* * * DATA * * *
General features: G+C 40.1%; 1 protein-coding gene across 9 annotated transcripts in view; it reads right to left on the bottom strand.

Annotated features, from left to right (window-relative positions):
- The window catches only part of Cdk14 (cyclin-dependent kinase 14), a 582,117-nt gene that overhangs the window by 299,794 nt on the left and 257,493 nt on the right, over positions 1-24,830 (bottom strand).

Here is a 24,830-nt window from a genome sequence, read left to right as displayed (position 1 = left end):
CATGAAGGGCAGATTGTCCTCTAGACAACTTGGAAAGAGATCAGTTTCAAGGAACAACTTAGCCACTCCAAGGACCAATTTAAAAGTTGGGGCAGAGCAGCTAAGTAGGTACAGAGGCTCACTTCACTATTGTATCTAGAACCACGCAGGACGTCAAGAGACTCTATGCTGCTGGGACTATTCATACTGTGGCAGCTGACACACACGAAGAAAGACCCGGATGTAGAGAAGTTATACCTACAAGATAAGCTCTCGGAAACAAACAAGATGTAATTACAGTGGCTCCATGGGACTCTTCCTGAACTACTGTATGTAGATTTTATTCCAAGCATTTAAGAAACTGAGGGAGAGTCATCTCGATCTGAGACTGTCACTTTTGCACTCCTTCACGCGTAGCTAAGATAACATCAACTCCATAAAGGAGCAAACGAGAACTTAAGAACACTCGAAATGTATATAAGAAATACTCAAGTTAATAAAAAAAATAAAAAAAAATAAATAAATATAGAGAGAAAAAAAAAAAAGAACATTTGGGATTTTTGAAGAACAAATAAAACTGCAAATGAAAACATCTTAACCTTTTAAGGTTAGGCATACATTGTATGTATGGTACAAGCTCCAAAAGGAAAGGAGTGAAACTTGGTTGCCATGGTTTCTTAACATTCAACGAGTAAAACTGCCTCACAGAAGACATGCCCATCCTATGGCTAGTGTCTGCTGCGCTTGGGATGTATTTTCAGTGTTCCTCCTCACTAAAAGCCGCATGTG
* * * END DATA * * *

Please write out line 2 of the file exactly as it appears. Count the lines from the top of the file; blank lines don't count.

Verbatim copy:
Annotated features, from left to right (window-relative positions):